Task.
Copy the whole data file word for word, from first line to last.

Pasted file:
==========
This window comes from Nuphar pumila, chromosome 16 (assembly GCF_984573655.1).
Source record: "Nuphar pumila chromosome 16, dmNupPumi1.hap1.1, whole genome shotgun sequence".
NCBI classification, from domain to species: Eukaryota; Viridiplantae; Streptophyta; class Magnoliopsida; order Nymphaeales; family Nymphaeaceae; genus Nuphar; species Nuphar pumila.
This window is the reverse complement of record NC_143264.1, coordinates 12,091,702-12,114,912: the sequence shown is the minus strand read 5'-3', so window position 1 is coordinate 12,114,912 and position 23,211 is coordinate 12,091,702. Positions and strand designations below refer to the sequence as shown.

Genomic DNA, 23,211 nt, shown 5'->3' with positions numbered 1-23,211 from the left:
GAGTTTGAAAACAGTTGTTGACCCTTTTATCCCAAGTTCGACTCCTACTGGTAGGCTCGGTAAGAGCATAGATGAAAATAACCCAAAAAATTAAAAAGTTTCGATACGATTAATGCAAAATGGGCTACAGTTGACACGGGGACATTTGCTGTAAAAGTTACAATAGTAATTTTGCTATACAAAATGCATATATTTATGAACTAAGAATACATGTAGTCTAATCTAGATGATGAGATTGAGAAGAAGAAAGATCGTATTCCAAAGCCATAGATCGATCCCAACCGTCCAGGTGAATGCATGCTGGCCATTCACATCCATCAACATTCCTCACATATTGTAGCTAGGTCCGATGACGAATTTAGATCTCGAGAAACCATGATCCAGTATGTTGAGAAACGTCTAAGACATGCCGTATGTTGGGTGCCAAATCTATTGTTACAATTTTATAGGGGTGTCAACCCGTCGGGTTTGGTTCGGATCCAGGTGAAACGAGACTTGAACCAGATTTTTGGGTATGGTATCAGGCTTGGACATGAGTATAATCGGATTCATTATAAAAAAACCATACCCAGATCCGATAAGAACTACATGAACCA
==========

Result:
This window comes from Nuphar pumila, chromosome 16 (assembly GCF_984573655.1).
Source record: "Nuphar pumila chromosome 16, dmNupPumi1.hap1.1, whole genome shotgun sequence".
NCBI classification, from domain to species: Eukaryota; Viridiplantae; Streptophyta; class Magnoliopsida; order Nymphaeales; family Nymphaeaceae; genus Nuphar; species Nuphar pumila.
This window is the reverse complement of record NC_143264.1, coordinates 12,091,702-12,114,912: the sequence shown is the minus strand read 5'-3', so window position 1 is coordinate 12,114,912 and position 23,211 is coordinate 12,091,702. Positions and strand designations below refer to the sequence as shown.

Genomic DNA, 23,211 nt, shown 5'->3' with positions numbered 1-23,211 from the left:
GAGTTTGAAAACAGTTGTTGACCCTTTTATCCCAAGTTCGACTCCTACTGGTAGGCTCGGTAAGAGCATAGATGAAAATAACCCAAAAAATTAAAAAGTTTCGATACGATTAATGCAAAATGGGCTACAGTTGACACGGGGACATTTGCTGTAAAAGTTACAATAGTAATTTTGCTATACAAAATGCATATATTTATGAACTAAGAATACATGTAGTCTAATCTAGATGATGAGATTGAGAAGAAGAAAGATCGTATTCCAAAGCCATAGATCGATCCCAACCGTCCAGGTGAATGCATGCTGGCCATTCACATCCATCAACATTCCTCACATATTGTAGCTAGGTCCGATGACGAATTTAGATCTCGAGAAACCATGATCCAGTATGTTGAGAAACGTCTAAGACATGCCGTATGTTGGGTGCCAAATCTATTGTTACAATTTTATAGGGGTGTCAACCCGTCGGGTTTGGTTCGGATCCAGGTGAAACGAGACTTGAACCAGATTTTTGGGTATGGTATCAGGCTTGGACATGAGTATAATCGGATTCATTATAAAAAAACCATACCCAGATCCGATAAGAACTACATGAACCA